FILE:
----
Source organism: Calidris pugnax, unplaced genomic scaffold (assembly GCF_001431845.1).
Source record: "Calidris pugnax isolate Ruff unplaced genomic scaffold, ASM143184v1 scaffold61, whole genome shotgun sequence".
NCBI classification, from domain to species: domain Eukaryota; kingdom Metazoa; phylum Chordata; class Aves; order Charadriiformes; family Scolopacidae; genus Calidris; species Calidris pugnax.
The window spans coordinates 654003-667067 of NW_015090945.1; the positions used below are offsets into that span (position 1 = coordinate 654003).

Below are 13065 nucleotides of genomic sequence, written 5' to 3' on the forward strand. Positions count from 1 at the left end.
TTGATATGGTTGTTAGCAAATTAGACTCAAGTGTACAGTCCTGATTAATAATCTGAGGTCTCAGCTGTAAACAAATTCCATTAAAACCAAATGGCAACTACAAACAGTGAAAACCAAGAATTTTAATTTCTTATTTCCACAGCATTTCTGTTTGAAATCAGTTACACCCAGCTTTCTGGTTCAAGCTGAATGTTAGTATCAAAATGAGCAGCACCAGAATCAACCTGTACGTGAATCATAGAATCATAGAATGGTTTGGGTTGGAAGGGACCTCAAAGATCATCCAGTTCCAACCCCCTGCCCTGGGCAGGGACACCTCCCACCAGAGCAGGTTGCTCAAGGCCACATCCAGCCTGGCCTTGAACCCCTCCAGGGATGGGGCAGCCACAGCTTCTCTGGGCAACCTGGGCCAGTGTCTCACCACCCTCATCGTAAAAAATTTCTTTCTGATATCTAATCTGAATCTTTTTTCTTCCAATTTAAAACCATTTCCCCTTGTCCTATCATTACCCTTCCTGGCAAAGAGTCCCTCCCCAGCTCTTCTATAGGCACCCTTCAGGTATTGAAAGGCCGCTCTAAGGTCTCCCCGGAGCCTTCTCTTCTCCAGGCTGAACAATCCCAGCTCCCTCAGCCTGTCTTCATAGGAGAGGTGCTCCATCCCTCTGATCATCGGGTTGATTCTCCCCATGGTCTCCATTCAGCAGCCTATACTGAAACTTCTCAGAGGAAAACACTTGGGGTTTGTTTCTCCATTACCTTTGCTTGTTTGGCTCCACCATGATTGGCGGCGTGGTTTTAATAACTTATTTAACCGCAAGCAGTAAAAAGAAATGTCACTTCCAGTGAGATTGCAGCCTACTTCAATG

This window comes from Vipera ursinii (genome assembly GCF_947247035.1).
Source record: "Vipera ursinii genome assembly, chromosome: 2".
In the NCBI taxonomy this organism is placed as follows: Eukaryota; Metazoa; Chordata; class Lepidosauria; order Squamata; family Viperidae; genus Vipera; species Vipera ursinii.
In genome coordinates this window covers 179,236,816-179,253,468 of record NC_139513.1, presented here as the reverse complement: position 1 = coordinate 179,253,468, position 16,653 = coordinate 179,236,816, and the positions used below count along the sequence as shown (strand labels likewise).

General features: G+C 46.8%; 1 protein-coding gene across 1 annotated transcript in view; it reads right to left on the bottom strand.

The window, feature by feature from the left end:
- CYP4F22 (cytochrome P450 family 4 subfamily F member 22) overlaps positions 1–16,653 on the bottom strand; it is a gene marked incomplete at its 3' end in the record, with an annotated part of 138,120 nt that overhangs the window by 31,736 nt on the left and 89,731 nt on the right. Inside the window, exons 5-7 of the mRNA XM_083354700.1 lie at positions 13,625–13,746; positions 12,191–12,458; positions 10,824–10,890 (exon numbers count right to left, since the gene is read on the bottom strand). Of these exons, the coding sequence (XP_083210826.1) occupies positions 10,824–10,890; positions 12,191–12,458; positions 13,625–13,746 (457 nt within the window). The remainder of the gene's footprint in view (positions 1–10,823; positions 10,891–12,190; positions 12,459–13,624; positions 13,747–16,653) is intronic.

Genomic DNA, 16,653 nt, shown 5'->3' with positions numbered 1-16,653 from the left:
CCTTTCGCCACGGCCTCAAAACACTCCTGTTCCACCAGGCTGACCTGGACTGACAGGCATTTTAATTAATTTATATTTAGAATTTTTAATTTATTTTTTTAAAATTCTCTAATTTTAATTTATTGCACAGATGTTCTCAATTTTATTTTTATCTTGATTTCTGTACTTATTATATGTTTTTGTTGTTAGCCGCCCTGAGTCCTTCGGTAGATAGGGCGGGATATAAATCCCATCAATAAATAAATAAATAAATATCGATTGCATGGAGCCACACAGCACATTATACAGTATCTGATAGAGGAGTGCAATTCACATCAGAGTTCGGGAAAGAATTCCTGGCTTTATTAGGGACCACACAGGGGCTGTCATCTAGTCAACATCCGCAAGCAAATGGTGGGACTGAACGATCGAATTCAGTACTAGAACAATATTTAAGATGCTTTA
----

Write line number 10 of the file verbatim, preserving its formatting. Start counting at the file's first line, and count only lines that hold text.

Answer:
In genome coordinates this window covers 179,236,816-179,253,468 of record NC_139513.1, presented here as the reverse complement: position 1 = coordinate 179,253,468, position 16,653 = coordinate 179,236,816, and the positions used below count along the sequence as shown (strand labels likewise).